- Talmud Ta’anith 5a says G-d will not enter Jerusalem above until He enters Jerusalem below first.
- The last letter “Hey” (in the name YHVH) relates to the partzuf (persona) of ‘bride.’ All of Israel and the Shekinah are ‘bride.’
- The first of five levels of the soul called ‘Nefesh.”
- The song depicts the themes of Jerusalem being in exile and one wishing to bring it tikkun being humble. (English lyrics here.)
We proceed to the the next world of Yetzirah (‘Formation’) Concepts associated with this world include:
- The next six Sefirot called ‘Zeir Anpin’ (‘lesser countenance’), the upper six of the seven middot.
- The letter vav with a value of six. The vav represents a ‘hook’ connecting the physical and upper spiritual worlds.
- The concept of Sulam Yaacov (‘Jacob’s Ladder’ from Genesis 28) functioning as the ‘vav’ and connecting the four worlds.
- This is the realm of the ‘tzadik,’ the righteous person dedicated for functioning as the vav and ladder.
- The third letter ‘Vav’ (in the name YHVH) relating to the partzuf (persona) of ‘groom’ or ‘son.’ (Thus the ‘masculine’ attribute.)
- The second level of the soul called Ruach. This is where a person ‘struggles’ between the carnal and the spiritual.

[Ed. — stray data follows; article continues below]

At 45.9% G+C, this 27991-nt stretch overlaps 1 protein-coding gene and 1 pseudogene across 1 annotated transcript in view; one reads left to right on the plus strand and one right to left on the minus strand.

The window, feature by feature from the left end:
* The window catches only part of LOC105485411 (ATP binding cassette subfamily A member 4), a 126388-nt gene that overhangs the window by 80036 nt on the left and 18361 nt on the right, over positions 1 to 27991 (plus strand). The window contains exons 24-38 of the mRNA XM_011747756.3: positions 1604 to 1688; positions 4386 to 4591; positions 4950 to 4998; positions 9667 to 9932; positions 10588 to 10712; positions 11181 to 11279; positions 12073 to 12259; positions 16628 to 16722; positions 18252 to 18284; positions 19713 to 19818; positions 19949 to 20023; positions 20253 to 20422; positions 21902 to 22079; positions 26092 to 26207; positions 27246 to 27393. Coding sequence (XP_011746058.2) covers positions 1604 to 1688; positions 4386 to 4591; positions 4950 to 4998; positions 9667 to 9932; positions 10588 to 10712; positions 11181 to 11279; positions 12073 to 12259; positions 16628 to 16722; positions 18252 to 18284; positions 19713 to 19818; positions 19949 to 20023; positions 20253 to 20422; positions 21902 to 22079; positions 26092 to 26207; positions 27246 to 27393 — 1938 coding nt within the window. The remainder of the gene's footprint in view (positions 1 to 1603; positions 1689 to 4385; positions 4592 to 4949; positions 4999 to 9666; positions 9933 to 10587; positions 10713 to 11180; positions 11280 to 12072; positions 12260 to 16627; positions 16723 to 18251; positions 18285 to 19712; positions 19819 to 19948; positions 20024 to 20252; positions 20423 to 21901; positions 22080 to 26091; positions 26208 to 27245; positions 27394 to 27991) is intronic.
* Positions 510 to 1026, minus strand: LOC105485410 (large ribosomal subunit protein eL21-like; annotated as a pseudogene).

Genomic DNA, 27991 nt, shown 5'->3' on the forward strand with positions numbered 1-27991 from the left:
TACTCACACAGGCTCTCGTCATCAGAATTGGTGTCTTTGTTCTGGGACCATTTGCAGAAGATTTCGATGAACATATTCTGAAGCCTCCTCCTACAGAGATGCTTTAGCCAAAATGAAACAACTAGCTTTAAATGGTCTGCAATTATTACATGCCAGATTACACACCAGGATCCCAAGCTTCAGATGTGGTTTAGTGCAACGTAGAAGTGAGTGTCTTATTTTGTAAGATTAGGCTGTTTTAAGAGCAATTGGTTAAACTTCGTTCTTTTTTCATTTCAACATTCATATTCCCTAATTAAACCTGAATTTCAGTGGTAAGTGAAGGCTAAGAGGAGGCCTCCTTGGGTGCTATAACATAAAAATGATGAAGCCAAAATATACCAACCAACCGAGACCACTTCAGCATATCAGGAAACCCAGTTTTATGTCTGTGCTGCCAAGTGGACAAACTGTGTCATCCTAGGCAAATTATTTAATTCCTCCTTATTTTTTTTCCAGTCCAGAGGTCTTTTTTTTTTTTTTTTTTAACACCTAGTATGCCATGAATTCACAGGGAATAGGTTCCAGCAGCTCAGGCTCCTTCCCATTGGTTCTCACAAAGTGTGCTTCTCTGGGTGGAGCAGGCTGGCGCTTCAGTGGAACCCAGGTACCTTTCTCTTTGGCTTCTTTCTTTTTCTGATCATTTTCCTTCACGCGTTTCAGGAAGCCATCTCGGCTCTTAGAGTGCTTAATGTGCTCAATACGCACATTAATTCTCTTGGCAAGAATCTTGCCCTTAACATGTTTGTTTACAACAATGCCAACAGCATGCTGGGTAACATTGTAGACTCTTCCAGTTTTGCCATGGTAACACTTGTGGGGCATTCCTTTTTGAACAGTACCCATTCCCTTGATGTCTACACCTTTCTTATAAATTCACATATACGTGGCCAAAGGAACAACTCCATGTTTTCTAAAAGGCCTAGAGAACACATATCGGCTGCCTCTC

- Note the man in the video that the ‘spiritual group’ meets on the street. He is the tzaddik who connects them to the ‘bride,’ which transforms the physical home.
Continuing upward is the third world of Beriah/Creation.
- The ‘upper feminine.’ The partzuf of ‘Imma’ (mother) also called ‘Jerusalem above’ and ‘upper (aspect of the) Shekinah.’
- The ‘heavens’ (shemayim) which is plural as there are considered seven within Beriah
- The first of the upper three Sefirot – Binah/Understanding – beyond the seven middot (lower seven Sefirot)
- The realm of the ‘heavenly throne room’ of G-d
- The second letter ‘Hey’ (in the name YHVH) which is never separated from the first letter Yud
- The third level of the soul called Neshama (‘Breath,’ first seen in Genesis 2:7)
- The video is the Ana Bekoah prayer, consisting of seven verses aligned with the seven middot.
- It is performed by women, representing the feminine aspect of Beriah and Binah, the ‘house’ with ‘seven pillars’ in Proverbs 9:1 (i.e., the seven middot)
The last of the four worlds is Atzilut (‘nearness’) reflecting the aspect of “G-d” as seen above the heavens in Jacob’s ladder dream.
- The first Sefirah of Chochmah/Wisdom, which comes out of ‘nothingness.’ (i.e., Job 28:12)
- The concept of ‘Existence’ prior to Creation/Beriah (‘In the beginning …’ Genesis 1:1)
- The first letter ‘Yud’ (in the name YHVH) relating to the partzuf (persona) of ‘Abba/Father.’
- The fourth level of the soul, generally not attained by humans in this life, called Chaya (Life force)
- The song reflects a longing for G-d to help us ‘for His own sake.’
For your own sake act, our G-d, and not for ours.
Behold our position, impoverished and empty.
The soul is yours, and the body is thy work:
O have compassion on your labor.
* See http://www.13petals.org/soulchart for an expanded chart on applications to ABYA that you can reflect on and study in depth.